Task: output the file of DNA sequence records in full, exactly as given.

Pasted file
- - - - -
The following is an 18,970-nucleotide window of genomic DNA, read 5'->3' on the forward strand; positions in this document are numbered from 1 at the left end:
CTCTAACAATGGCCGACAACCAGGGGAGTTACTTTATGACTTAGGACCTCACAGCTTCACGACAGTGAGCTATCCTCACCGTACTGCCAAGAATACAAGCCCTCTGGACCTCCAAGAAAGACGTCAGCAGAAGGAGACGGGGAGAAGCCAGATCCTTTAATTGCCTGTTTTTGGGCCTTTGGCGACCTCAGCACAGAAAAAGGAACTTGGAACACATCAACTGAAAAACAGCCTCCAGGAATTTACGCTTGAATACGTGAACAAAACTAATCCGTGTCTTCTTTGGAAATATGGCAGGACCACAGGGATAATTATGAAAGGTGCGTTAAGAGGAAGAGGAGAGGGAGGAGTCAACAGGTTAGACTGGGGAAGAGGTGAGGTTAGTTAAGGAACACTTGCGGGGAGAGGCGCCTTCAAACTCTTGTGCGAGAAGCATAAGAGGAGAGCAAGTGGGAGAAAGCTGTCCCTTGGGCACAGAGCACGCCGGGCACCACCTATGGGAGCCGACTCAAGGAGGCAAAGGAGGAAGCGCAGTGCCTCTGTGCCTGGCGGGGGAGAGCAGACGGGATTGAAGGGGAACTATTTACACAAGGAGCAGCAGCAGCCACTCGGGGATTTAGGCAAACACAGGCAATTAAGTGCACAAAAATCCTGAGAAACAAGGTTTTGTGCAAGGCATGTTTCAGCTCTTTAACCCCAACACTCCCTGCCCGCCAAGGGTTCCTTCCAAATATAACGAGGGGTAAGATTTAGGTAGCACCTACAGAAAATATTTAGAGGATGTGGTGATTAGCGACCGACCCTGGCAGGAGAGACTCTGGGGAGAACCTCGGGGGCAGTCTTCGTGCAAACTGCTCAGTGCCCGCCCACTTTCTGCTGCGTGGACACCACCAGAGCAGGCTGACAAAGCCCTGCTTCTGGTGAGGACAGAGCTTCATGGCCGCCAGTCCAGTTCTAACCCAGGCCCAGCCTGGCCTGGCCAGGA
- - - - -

The following is an 18,970-nucleotide window of genomic DNA, read 5'->3' on the forward strand; positions in this document are numbered from 1 at the left end:
CTCTAACAATGGCCGACAACCAGGGGAGTTACTTTATGACTTAGGACCTCACAGCTTCACGACAGTGAGCTATCCTCACCGTACTGCCAAGAATACAAGCCCTCTGGACCTCCAAGAAAGACGTCAGCAGAAGGAGACGGGGAGAAGCCAGATCCTTTAATTGCCTGTTTTTGGGCCTTTGGCGACCTCAGCACAGAAAAAGGAACTTGGAACACATCAACTGAAAAACAGCCTCCAGGAATTTACGCTTGAATACGTGAACAAAACTAATCCGTGTCTTCTTTGGAAATATGGCAGGACCACAGGGATAATTATGAAAGGTGCGTTAAGAGGAAGAGGAGAGGGAGGAGTCAACAGGTTAGACTGGGGAAGAGGTGAGGTTAGTTAAGGAACACTTGCGGGGAGAGGCGCCTTCAAACTCTTGTGCGAGAAGCATAAGAGGAGAGCAAGTGGGAGAAAGCTGTCCCTTGGGCACAGAGCACGCCGGGCACCACCTATGGGAGCCGACTCAAGGAGGCAAAGGAGGAAGCGCAGTGCCTCTGTGCCTGGCGGGGGAGAGCAGACGGGATTGAAGGGGAACTATTTACACAAGGAGCAGCAGCAGCCACTCGGGGATTTAGGCAAACACAGGCAATTAAGTGCACAAAAATCCTGAGAAACAAGGTTTTGTGCAAGGCATGTTTCAGCTCTTTAACCCCAACACTCCCTGCCCGCCAAGGGTTCCTTCCAAATATAACGAGGGGTAAGATTTAGGTAGCACCTACAGAAAATATTTAGAGGATGTGGTGATTAGCGACCGACCCTGGCAGGAGAGACTCTGGGGAGAACCTCGGGGGCAGTCTTCGTGCAAACTGCTCAGTGCCCGCCCACTTTCTGCTGCGTGGACACCACCAGAGCAGGCTGACAAAGCCCTGCTTCTGGTGAGGACAGAGCTTCATGGCCGCCAGTCCAGTTCTAACCCAGGCCCAGCCTGGCCTGGCCAGGA